Backbone of BJP wields its influence

Backbone of BJP wields its influence
A right-wing Hindu Rashtriya Swayamsevak Sangh (RSS) member shouts slogans as he tries to disrupt a 'Kiss of Love' campaign against moral policing.

TOKYO - It is nearly one year since India's Bharatiya Janata Party (BJP) was swept back to power in a landslide victory after a 10 year hiatus. The right-wing party's backbone is the Rashtriya Swayamsevak Sangh (RSS, National Volunteer Organisation), a Hindu nationalist body, and its sister groups. With the rise of the BJP, the RSS family, which is comprised of diverse groups from labour and student unions to agricultural organisation, is increasing its presence and starting to exercise influence on economic and social policies.

The rise of the RSS could help expand the BJP's power, which is limited to northern India, and turn it into a fully fledged people's party. However, this strategy also carries the risk of creating tension and disputes with other religions.

In March, Haryana and Maharashtra States, a new industrial area near Delhi and a western province which capital is Mumbai, the largest commercial city banned the sale of beef. Cows are sacred to Hindus, but Muslims protested the move as many of them work in the meat processing business. Rumour has it the bill was passed in the state assemblies because of powerful lobbying by the RSS and Vishva Hindu Parishad (VHP, World Hindu Council), an RSS affiliate organisation.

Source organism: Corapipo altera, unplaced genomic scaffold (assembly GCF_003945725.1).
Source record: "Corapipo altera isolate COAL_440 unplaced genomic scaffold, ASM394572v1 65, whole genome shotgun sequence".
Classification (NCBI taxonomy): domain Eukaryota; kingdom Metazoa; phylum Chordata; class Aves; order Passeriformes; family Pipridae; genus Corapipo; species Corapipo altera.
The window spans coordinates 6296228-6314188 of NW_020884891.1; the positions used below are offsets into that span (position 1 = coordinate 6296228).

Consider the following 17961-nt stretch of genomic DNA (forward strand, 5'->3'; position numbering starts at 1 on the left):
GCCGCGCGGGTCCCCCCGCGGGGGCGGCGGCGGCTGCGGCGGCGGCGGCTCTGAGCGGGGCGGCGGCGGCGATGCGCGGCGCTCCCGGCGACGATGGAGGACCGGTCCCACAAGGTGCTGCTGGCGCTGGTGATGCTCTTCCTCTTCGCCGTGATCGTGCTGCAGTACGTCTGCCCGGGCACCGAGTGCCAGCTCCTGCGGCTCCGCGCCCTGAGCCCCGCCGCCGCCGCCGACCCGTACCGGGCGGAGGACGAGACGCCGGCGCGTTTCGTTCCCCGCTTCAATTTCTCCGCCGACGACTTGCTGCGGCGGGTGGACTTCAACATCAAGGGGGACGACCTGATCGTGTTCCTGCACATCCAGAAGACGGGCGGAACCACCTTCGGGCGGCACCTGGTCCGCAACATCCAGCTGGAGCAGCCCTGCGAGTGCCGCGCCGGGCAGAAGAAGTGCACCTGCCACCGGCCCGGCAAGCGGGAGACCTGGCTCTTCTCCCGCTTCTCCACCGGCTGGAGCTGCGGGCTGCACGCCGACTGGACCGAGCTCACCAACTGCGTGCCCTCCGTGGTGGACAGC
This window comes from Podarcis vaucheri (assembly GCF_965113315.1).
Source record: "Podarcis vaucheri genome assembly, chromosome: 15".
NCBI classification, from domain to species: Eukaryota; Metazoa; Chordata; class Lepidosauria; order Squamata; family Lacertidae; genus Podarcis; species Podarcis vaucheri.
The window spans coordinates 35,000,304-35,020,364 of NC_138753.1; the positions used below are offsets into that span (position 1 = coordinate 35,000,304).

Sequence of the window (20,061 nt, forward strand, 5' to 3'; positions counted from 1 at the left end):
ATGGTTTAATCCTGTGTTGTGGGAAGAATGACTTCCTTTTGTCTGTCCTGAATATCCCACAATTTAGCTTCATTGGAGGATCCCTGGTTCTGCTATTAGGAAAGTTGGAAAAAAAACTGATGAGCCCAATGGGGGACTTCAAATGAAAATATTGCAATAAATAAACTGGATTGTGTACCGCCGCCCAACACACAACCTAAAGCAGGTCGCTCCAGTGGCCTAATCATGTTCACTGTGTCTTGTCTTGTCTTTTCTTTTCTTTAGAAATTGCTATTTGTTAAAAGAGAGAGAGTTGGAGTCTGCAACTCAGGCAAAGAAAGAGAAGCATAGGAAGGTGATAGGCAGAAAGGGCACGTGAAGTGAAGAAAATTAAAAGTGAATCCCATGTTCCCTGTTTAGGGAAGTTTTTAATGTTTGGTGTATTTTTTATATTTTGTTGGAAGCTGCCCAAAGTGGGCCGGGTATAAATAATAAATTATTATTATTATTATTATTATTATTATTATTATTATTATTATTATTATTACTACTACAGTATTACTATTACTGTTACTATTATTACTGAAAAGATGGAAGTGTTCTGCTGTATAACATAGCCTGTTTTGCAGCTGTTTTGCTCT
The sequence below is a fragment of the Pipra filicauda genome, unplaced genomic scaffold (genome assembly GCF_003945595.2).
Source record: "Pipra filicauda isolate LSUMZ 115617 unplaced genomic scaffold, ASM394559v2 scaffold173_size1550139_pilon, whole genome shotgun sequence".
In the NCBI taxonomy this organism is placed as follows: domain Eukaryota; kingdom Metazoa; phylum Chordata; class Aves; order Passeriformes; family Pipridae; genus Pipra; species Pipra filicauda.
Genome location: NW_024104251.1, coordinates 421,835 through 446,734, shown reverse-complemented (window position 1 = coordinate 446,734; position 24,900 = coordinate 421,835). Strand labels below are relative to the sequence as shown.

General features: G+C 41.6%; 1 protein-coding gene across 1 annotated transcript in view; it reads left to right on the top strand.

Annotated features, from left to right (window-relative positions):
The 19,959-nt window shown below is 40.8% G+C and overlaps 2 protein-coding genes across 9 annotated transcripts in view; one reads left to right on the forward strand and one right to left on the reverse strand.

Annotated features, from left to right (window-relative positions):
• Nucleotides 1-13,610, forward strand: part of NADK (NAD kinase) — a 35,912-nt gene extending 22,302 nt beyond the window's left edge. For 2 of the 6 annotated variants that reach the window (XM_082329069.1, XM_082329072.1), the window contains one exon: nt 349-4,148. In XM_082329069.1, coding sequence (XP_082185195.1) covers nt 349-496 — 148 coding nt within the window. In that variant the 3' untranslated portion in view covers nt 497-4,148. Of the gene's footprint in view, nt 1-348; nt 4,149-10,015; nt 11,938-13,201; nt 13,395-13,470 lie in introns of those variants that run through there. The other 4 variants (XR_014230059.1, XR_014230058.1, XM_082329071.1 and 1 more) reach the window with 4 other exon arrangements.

The RSS is a volunteer organisation with 5 million members. It provides humanitarian aid and relief for people affected by disaster and poverty. It also has some influence over the BJP's operations and personnel reshuffle because it helped the party to victory with its pulling power. L.K. Advani, a former deputy prime minister and BJP veteran, had a falling-out with RSS leaders, which is believed to have led to him giving up as party president. Many think the RSS had the final say on Narendra Modi, the current Prime Minister, being the BJP's prime ministerial candidate for the 2014 general election.

It is widely known many BJP politicians have close ties with the RSS, including Modi, who was a full-time RSS activist in his youth. However, the RSS' comeback as the supporter of the ruling party after 10 years has given rise recently to religious and nationalist statements and acts by RSS members and those from affiliated groups.

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